Another factor slowing the Giulia's launch, the sources said, is that Marchionne is not happy with the design proposals he's seen from Chrysler's U.S.-based stylists in Auburn Hills, Michigan, for the Giulia's two siblings, the replacements for the Chrysler 200 and Dodge Avenger, which are due in 2013. The timing of the three mid-sized models is linked because they will share a platform, powertrains and major subsystems.
Fiat owns 25 percent of Chrysler Group and is working to integrate the Italian and U.S. automakers.
With the Giulia stalled, the next all-new Alfa that European dealers will get is a compact SUV, which Fiat will start building at the end of next year in at Mirafiori plant in Turin. Code-named C-SUV, the model will be based on the replacement for the Jeep Compass/Patriot, which also will be produced in Mirafiori both for Europe and North America.
Until the SUV arrives in late 2012 to early 2013, Alfa will have just three model lines to sell, the MiTo, Giulietta and 159.Even struggling Saab, with two sedans (the 9-3 and 9-5) and two SUVs (the 9-4X and 9-7X, which has been discontinued but still shows up in Saab's European sales results), has a broader lineup than Alfa. By comparison, Europe's best selling premium brand, Audi, offers 11 model lines. Because of its broader product lineup and more global reach, Audi reported worldwide March sales of 125,700 cars and SUVs. That is 11 percent more than Alfa's total global sales for all of 2010.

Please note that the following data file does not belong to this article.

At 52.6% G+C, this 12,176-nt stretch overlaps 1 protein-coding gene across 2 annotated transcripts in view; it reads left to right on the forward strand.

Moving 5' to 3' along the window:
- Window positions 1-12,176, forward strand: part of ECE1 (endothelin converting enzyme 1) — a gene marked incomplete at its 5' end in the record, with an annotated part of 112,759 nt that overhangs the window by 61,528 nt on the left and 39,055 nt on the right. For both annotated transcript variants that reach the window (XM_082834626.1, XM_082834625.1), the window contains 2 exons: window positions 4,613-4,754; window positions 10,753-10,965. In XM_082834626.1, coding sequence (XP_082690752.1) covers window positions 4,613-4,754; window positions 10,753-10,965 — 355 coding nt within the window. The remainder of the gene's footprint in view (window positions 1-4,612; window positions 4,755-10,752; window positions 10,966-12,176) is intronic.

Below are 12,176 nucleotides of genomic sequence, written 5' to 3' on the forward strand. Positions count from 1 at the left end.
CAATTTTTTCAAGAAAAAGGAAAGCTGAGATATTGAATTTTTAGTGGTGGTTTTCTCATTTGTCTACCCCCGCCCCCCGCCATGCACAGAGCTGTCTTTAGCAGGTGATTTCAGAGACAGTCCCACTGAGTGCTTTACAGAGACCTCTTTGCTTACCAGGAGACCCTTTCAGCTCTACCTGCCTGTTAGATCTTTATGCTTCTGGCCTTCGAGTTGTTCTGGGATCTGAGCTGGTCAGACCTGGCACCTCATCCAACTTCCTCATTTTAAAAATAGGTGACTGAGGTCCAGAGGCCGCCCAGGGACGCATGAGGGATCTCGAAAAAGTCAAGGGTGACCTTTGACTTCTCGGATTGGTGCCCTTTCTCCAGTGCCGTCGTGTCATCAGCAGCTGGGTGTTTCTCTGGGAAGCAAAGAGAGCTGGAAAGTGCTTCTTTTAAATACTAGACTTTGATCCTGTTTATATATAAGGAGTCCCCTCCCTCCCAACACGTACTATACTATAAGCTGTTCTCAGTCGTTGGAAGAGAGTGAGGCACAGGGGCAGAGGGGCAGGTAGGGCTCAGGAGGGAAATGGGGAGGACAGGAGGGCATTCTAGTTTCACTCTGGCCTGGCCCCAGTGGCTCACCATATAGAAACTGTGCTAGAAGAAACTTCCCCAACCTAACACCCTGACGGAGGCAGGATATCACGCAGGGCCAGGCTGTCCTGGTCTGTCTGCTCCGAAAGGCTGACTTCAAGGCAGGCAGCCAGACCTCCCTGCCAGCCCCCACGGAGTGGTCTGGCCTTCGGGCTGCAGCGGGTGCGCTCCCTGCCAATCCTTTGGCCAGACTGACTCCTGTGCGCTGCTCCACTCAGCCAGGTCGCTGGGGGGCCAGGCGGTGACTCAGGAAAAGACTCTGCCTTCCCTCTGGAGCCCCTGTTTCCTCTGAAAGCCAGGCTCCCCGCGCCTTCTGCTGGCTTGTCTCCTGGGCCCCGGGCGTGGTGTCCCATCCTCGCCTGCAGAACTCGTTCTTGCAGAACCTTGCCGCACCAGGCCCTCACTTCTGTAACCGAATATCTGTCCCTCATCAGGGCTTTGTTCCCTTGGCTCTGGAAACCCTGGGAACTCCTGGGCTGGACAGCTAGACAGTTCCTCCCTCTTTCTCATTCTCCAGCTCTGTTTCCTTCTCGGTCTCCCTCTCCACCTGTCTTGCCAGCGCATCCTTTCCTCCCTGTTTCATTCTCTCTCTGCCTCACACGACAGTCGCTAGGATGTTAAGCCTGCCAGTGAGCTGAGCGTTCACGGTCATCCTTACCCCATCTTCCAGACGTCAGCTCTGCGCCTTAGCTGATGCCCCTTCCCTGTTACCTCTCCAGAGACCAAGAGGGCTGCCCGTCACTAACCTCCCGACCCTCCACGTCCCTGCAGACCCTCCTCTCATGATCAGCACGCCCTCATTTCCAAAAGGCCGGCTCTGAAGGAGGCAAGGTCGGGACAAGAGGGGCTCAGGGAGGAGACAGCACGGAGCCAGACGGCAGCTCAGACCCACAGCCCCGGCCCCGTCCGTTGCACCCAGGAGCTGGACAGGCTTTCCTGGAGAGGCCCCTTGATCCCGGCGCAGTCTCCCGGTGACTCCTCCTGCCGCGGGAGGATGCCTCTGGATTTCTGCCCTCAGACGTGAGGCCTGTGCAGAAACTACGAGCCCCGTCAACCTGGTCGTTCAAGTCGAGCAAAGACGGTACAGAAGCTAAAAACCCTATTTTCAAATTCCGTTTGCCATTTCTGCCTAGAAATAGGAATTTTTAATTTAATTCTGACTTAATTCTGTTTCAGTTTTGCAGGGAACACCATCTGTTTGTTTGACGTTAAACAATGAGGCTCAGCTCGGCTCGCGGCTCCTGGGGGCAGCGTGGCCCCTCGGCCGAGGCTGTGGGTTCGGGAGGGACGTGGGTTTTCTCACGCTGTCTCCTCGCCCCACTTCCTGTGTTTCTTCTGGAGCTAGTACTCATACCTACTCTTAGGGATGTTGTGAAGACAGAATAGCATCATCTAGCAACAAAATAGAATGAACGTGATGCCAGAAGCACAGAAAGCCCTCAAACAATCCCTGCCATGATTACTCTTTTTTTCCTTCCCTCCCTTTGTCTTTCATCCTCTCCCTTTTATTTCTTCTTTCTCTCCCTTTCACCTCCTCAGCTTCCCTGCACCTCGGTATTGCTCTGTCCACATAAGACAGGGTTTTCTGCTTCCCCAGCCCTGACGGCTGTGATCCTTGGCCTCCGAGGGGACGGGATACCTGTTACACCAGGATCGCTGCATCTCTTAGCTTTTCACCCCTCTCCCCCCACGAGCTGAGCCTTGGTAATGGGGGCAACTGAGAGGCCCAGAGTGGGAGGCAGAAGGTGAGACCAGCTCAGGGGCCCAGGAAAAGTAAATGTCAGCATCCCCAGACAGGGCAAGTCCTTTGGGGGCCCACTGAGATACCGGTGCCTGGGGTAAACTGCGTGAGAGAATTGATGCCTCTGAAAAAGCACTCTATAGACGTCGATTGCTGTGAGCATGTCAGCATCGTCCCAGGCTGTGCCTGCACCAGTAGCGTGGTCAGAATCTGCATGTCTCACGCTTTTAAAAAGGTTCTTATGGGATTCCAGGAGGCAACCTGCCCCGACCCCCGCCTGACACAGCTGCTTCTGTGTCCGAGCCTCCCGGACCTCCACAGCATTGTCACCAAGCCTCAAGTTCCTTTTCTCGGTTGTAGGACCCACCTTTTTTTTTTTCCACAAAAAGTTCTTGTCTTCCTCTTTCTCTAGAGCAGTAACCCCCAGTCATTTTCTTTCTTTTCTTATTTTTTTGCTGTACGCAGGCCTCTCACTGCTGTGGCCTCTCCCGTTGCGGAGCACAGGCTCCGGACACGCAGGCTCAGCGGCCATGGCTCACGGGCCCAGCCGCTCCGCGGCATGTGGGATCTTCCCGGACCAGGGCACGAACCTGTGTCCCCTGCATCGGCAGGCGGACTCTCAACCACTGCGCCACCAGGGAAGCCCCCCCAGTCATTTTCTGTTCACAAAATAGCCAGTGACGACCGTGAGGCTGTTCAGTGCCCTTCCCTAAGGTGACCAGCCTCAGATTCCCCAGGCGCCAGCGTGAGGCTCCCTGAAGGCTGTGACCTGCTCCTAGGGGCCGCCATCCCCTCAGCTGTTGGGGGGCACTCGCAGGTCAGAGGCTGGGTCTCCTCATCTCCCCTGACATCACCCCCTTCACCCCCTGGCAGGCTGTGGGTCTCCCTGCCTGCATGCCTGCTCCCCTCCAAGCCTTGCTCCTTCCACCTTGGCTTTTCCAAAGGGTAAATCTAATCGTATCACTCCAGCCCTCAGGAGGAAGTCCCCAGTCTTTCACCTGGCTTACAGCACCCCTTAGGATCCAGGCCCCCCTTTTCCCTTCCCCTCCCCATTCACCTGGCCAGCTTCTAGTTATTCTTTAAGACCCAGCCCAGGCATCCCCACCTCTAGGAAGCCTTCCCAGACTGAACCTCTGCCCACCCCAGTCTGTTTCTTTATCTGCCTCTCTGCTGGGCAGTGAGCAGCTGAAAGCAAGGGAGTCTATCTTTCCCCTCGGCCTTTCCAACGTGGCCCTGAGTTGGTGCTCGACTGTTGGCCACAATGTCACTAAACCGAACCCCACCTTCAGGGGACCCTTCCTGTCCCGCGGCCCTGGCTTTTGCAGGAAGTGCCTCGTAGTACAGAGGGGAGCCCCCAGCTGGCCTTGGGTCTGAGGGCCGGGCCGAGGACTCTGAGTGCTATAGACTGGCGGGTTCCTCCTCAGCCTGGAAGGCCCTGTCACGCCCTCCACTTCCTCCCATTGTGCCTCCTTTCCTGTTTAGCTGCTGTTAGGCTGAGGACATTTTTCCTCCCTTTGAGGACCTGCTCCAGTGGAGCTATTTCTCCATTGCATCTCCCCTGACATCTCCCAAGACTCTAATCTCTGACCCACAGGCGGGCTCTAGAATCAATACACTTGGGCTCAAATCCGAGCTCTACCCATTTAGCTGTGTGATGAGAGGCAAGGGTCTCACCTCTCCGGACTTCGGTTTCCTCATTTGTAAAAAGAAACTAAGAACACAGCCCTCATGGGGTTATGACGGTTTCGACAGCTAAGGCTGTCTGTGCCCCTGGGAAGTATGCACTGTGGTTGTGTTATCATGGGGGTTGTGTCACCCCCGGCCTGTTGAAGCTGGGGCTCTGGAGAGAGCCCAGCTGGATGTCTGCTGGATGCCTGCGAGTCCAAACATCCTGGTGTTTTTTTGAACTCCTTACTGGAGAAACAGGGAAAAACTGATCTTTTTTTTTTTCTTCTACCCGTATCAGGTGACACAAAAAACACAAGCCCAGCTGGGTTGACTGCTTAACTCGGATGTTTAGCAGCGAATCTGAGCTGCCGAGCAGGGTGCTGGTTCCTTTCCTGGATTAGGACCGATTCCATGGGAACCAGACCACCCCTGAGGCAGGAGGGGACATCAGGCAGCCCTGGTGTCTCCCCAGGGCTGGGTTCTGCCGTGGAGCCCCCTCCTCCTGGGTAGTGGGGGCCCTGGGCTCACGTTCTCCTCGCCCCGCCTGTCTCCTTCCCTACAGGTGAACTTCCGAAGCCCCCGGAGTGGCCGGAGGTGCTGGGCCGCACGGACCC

A reason that Alfa's portfolio is so depleted is because at the end of last year it stopped making the four-seat GT coupe, 2+2 Brera coupe and the two-seat Spider roadster. The earliest any of those will be replaced is 2013.
Weak lineup, big losses
Philippe Houchois, head of European auto research at UBS in London, said Alfa has suffered from a lack of new products before.
This has contributed to the automaker's huge operating losses, which Houchois estimates equaled 15 percent to 20 percent of the Alfa's annual revenues -- or about 300 million to 500 million euros a year -- in the mid-2000s.
He believes Alfa's loses are now equal to about 10 percent of revenues – about 200 million euros – a year because its younger lineup includes the 1-year-old Giulietta and the 3-year-old MiTo.
Fiat does not release financial results by brand and declined to comment on the accuracy of Houchois' estimates.
Houchois said that the only way Alfa will make money in the future is if Fiat and Chrysler continue to increase their parts sharing, which will create more economies of scale.
Despite its small lineup, Alfa aims to boost its 2011 sales to 170,000 from 112,000 last year. Alfa expects to sell 100,000 units of the Giulietta compact, 60,000 MiTo subcompacts and 10,000 159 mid-sized cars this year.